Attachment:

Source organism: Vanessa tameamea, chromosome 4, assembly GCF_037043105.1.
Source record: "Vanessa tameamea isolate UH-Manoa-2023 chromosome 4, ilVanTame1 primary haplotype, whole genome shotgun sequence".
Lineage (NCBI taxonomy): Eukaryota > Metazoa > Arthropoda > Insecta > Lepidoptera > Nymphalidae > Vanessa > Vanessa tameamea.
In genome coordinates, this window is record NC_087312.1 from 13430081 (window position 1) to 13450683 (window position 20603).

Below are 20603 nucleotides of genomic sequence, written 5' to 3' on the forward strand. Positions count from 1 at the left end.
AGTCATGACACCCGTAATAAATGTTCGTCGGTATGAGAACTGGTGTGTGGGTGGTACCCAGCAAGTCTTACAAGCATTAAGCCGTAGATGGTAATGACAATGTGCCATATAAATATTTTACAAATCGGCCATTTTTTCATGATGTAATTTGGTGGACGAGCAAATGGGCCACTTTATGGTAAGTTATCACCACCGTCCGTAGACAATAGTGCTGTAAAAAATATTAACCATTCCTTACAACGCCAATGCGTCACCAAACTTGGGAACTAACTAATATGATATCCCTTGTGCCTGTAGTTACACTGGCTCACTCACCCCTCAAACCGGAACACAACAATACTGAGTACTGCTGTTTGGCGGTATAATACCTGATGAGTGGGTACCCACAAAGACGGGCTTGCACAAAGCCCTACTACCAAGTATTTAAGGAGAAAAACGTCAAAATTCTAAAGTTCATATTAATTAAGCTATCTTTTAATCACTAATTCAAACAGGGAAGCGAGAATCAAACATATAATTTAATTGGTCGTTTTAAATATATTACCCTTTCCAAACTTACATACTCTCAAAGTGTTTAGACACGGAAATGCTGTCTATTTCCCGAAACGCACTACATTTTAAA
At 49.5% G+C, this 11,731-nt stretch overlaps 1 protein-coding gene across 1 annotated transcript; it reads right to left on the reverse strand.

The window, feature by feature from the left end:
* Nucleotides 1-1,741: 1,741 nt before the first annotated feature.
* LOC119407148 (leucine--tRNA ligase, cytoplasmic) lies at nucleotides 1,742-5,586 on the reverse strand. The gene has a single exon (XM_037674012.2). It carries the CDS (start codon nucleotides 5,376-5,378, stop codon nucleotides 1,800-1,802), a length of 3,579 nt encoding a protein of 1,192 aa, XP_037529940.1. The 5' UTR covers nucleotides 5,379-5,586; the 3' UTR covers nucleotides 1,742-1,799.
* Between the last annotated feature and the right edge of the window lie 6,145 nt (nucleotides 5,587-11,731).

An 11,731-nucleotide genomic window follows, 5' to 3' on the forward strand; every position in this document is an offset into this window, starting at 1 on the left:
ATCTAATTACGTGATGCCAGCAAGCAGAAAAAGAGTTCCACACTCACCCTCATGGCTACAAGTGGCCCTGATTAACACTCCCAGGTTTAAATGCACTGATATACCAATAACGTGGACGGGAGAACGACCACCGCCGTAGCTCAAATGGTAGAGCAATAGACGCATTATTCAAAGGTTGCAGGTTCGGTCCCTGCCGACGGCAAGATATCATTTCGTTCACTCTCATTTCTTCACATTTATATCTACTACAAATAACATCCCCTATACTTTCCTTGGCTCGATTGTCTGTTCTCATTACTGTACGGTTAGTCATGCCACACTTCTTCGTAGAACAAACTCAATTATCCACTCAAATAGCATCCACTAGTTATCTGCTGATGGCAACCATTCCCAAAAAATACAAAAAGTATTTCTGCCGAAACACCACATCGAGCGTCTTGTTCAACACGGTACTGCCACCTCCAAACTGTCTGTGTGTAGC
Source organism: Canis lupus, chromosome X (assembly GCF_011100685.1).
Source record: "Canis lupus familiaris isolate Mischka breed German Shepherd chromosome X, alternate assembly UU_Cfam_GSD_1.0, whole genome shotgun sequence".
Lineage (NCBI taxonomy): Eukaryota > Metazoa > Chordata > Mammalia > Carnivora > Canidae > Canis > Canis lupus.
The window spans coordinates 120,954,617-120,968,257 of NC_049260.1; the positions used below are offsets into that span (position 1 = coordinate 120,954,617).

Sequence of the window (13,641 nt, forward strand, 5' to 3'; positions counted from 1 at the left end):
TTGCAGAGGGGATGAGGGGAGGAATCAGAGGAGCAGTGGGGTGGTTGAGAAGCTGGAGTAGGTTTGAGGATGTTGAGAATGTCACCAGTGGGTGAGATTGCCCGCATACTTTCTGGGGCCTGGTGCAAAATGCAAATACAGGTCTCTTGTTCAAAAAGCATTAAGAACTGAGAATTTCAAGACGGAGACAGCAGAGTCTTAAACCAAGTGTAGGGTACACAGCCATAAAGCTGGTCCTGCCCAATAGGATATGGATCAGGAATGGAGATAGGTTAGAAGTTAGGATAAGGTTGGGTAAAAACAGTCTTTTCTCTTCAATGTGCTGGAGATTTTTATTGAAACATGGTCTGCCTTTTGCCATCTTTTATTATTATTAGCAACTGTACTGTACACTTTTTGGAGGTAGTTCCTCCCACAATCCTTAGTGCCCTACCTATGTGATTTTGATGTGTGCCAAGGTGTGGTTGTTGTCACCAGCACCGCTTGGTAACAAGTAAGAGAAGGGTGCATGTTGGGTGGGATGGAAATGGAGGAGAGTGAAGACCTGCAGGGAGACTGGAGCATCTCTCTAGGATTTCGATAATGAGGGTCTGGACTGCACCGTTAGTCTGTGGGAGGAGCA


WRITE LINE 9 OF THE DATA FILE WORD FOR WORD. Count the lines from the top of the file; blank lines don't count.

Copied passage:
* Nucleotides 1-1,741: 1,741 nt before the first annotated feature.